I imagine that everyone who participated in this training came away with a different perspective, having gone in there with different experiences and questions. My takeaway was a renewed sense of how vast will be the work of finding new ways to live well in the face of oncoming and extreme challenges from the climate and the economy. One area we did not really explore is the threat of severe social upheaval from all of these threats and reversals; it’s hard to look into that black hole for long without losing hope. Instead, the Transition movement focuses its energy and attention on positive action, even while acknowledging that we can have no sure insight into the directions the future might take. This is scary stuff, but liberating. And it’s gathering momentum.

Lund to Langdale Part Deux

After a day of unwinding from these two days, I leapt into ‘Lund to Langdale Part Deux’, the follow-up event to the ‘Lund to Langdale‘ get-together back in November 2009 which brought together farmers, foodies, and food activists from the Upper and Lower Sunshine Coast for a day and a half of connecting and learning. That event ended with a commitment from the attendees to continue meeting with the intention of figuring out what it would mean to form a bioregional coalition and start trying to narrow the Jervis Inlet.

With support and organizational mojo from the BC Healthy Living Alliance, specifically the amazing Jamie Myrah, we were lucky enough to have a second opportunity to get together, share information and experiences, and start to really work on the outlines of this coalition: who we are, how we can work together, and what we can do as a ‘whole-coastal’ coalition that we can’t easily do as two separate loose coalitions on either side of the inlet.

And so about twenty-five of us, fairly equally balanced between Upper and Lower Sunshine Coast, came together and brainstormed our way towards a working coalition. I have complained about bad brainstorming experiences in the past, and it can sometimes turn into a random collection of impossible dreams or dead-ends; but the process was very productive this time. Part of the reason for that is that the people in the room were pretty familiar with the terrain and there was a high degree of consensus about what matters, what is feasible, and what we can actually commit to, given our many other commitments.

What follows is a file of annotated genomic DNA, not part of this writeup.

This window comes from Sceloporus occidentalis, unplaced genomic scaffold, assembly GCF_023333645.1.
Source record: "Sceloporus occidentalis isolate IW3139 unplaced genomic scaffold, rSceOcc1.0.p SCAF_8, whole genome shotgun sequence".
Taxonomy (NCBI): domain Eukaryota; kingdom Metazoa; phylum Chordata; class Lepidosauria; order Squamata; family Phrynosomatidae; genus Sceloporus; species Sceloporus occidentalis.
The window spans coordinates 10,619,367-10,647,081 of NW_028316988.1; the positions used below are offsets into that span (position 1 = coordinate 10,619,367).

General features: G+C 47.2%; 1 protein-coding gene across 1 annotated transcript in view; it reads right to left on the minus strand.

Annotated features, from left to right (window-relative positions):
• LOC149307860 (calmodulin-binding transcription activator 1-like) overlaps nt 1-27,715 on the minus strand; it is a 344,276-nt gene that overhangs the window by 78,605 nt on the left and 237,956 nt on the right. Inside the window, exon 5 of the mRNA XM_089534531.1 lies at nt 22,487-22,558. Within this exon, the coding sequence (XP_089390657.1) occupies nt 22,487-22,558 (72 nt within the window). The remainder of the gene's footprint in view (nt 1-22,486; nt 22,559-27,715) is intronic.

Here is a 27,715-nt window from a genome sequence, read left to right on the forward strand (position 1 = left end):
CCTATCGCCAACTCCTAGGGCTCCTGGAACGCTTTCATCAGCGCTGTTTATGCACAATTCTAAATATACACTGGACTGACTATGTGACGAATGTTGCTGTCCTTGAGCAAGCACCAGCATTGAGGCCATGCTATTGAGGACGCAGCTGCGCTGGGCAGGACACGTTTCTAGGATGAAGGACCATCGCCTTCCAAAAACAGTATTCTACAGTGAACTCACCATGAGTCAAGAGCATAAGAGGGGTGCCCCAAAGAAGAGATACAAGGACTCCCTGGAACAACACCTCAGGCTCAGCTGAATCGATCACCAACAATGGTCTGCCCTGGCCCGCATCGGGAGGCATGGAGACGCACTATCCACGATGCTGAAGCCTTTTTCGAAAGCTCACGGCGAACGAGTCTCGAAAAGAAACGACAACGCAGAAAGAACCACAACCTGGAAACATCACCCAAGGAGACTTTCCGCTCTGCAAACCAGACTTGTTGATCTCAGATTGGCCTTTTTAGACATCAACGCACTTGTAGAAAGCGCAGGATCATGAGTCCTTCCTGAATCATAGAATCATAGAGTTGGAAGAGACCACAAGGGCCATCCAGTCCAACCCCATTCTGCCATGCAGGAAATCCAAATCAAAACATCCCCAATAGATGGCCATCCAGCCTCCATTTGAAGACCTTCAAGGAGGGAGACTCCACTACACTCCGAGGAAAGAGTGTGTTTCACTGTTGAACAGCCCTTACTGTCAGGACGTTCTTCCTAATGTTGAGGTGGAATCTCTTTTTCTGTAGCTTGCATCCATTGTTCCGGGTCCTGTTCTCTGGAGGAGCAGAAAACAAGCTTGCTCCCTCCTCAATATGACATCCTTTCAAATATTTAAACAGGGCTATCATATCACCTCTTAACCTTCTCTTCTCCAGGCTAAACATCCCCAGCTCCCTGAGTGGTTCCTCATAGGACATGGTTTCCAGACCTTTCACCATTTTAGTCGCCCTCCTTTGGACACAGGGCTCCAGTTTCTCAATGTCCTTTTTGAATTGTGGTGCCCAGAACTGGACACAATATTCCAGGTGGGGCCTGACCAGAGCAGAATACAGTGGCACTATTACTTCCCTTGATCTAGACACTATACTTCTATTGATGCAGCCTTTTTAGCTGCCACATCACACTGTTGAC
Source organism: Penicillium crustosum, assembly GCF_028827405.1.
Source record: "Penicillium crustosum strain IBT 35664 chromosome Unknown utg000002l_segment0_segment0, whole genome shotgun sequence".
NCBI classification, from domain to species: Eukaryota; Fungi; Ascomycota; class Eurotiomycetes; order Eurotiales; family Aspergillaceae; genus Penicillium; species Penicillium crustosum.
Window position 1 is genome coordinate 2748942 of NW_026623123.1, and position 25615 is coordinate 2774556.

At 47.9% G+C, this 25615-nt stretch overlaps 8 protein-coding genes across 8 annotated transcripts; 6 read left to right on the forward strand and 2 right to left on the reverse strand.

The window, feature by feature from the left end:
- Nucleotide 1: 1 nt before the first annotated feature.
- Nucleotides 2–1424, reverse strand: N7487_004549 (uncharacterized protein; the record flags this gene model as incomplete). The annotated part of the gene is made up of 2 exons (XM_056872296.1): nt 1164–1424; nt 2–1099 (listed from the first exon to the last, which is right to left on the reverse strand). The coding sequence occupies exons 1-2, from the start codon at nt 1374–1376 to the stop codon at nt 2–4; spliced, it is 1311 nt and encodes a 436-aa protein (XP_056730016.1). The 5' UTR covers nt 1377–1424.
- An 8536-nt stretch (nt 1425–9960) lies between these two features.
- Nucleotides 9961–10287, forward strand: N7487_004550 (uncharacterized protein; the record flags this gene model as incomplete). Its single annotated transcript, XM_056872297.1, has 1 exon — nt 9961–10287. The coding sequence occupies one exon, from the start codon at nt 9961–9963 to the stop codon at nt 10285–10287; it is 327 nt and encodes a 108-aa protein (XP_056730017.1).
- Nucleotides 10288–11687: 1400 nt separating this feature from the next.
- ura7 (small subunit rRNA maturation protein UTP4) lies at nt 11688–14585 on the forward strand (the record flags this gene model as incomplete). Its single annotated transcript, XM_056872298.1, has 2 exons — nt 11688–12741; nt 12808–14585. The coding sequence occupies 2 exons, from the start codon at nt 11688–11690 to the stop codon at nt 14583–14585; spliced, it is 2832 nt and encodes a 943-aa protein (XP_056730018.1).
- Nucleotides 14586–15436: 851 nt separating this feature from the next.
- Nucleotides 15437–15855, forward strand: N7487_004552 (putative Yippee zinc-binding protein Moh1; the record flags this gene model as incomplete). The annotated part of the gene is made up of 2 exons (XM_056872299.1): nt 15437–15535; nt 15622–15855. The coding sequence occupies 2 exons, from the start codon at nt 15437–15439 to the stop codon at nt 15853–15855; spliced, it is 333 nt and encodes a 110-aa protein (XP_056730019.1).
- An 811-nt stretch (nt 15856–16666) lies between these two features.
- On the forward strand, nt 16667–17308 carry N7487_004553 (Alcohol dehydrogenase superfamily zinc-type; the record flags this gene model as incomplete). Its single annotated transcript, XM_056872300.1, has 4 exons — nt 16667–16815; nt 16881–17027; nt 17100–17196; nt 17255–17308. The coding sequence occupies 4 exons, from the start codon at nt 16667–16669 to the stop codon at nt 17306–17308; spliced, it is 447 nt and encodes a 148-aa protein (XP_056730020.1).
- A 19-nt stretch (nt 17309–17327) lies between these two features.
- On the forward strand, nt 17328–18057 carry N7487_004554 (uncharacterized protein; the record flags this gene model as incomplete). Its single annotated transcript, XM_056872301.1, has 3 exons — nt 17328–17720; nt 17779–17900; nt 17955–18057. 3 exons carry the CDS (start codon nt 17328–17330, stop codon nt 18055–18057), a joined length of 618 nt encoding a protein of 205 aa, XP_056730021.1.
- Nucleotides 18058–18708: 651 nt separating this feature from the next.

What did we achieve? We came to a better understanding of what we would gain from having better communication among the food-security and food-sovereignty projects on both halves of the Sunshine Coast. We all learned an awful lot about the huge number of projects and organizations already doing this work, and thought about how we can connect these existing resources together better. We ate well and laughed and got to know one another. We committed to another get-together in November, this time back down on the other side of the coast, specifically Roberts Creek.

One of the exercises we used as a way to illustrate the complexity of the situation was a mapping exercise, where we posted the names of all of the organizations, projects, and groups that we are aware of doing something to support the regional food economy. The resulting picture on the wall was overwhelming: there really is a lot going on, but often the people most likely to know about it are unaware of it all. And of course the public often have no conception of how much is happening under their noses.

Sadly, by the time we meet next, the BC Healthy Living Alliance will have been rolled up and packed away — the funding that enabled them to start so many projects around the province, including the Sliammon Community Garden and the Garden to Table workshop series at the Community Resource Centre in Powell River, was always intended to expire eventually. But with a little luck and a lot of hard work and constant commitment, one of their the lasting legacies will be a fierce and forceful network of food activists from Lund to Langdale, connected together through shared information and stories, collaborating on projects that benefit the Saltery side and the Earls Cove side, and forming a coherent and powerful voice for local food, agriculture, farmers, growers, and all the coming heroes of the relocalization movement.

Thank you, Jamie! Thank you, BC Healthy Living Alliance! And thank you to everyone who came out for this get-together. We meet again in November…